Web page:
James Scholars are encouraged to complete their honors credit coursework as early in their academic career as possible to free up time to devote to their Undergraduate Research Project in their junior and/or senior year. For additional information about earning honors credit, see The ACES Honors Almanac.
How do I take a 500-level or departmentally designated graduate-level course?
This requirement should be fulfilled during the senior year. To identify a graduate-level course, start by:
- Identifying graduate courses that are interesting to you. See the table below for recommended HDFS graduate-level courses (subject to change). You can also ask for recommendations from Dr. Kelly Tu (HDFS Honors Coordinator) or current senior James Scholars. You may also consider graduate-level courses outside of HDFS.
- Once you identify a course, contact the instructor requesting permission to enroll. Explain that you are a James Scholar Honors student seeking to fulfill your requirements and indicate whether you have taken any prerequisites (see table below). Don’t be discouraged if the instructor does not give approval – the instructor will make decisions on a case-by-case basis depending on class size, the individual student’s preparation for a particular course, and other factors. Thus, it is best to plan ahead and consider more than one course in case your first choice does not work out.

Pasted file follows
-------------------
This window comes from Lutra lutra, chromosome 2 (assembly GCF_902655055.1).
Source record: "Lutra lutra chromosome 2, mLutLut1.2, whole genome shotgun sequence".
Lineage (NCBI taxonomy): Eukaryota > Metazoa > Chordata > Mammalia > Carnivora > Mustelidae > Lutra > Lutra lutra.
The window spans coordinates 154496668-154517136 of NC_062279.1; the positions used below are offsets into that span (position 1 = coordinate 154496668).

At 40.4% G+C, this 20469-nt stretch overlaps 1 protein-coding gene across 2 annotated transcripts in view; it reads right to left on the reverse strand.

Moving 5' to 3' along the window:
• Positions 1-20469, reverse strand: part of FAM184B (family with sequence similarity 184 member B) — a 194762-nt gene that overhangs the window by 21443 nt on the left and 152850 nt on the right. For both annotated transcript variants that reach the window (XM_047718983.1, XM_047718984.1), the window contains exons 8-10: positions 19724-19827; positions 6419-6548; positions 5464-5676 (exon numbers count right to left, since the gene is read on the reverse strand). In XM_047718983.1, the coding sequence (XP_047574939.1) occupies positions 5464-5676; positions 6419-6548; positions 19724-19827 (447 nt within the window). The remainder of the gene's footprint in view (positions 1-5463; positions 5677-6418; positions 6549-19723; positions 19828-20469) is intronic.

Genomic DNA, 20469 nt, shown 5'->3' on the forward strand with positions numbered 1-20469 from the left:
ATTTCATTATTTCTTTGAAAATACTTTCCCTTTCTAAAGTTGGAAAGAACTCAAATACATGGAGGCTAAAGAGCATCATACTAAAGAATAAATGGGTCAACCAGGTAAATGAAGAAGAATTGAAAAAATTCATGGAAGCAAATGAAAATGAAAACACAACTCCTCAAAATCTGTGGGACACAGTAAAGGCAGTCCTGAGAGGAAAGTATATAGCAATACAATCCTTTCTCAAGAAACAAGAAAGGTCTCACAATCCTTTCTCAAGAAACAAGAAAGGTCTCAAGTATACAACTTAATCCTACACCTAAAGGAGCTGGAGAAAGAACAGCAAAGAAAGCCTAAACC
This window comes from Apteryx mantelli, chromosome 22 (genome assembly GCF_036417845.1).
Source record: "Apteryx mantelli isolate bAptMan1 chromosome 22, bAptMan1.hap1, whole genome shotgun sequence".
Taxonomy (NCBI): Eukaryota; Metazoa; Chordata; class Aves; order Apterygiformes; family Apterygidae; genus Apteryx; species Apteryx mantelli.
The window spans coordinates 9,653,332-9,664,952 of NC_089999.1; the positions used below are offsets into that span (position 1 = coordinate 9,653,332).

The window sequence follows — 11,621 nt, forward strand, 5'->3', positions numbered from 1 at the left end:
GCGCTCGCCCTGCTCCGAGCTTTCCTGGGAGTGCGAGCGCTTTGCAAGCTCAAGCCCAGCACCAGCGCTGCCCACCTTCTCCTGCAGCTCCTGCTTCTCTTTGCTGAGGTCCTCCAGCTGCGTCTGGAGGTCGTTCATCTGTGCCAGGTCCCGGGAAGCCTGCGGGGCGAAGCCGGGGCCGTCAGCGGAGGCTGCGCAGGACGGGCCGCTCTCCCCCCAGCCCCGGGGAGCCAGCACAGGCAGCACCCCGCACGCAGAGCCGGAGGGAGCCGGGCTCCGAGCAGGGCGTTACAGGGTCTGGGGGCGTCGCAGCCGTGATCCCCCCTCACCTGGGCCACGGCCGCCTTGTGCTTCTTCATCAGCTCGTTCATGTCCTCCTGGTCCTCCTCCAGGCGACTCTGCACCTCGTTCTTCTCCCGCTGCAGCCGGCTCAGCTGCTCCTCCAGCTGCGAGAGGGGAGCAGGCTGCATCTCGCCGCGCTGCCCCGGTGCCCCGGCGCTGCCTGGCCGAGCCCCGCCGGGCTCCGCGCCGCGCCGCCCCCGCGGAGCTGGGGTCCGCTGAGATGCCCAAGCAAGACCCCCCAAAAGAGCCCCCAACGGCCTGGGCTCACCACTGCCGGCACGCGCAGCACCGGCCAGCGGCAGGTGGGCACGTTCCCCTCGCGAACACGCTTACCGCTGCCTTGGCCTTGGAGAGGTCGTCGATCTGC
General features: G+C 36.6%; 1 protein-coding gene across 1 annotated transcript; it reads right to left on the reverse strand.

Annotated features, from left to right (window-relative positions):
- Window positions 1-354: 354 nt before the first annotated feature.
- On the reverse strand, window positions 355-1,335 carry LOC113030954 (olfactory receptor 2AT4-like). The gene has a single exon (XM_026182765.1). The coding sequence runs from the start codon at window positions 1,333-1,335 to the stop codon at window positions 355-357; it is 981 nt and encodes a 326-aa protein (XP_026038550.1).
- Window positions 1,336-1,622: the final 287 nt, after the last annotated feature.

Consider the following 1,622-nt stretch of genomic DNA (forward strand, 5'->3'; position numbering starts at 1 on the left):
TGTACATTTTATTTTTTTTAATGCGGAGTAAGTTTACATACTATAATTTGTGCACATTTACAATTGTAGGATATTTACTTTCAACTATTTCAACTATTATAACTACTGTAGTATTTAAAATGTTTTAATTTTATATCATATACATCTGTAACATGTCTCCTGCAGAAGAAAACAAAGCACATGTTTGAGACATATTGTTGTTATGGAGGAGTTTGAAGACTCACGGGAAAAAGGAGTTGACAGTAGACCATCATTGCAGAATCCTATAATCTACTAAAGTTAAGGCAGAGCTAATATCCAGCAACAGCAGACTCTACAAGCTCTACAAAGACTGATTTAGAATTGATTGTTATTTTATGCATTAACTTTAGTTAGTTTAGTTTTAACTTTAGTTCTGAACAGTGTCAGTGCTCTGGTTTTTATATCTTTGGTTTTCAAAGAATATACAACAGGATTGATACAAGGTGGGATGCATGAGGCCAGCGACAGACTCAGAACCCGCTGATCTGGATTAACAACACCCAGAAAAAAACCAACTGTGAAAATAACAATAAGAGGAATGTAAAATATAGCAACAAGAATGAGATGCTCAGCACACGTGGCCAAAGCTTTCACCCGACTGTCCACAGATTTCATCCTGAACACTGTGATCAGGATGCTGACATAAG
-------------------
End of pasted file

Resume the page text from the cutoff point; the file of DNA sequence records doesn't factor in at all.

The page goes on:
|Course (credit hours)||Semester Typically Offered||
Prerequisites and Other Recommendations
(All require senior standing and instructor approval)
|HDFS 501: Human Development Theories (4)||Fall||
|HDFS 503: Social-Emotional Development (2)||Spring|
|HDFS 505: Advanced Adolescence (2)||Fall|
|HDFS 521: Family Theories (4)||Spring|
|HDFS 526: Intimate Partner Violence (2)||Fall|
|HDFS 527: Family Resiliency (4)||Spring|
|HDFS 528: Parenting (2)||Spring|
|HDFS 540: Gender and Sexuality (2)||Fall||HDFS 340 (or other gender course)|
|HDFS 586: Health and Leisure in Recreation, Sport and Tourism (4)||Spring||Recommended that students have familiarity with reading empirical research articles. Note: This is an RST course cross-listed under HDFS.|
|HDFS 595: Developmental Issues and Child Health (2)||Spring|
|HDFS 595: Development of Romantic Relationships (2)||Fall|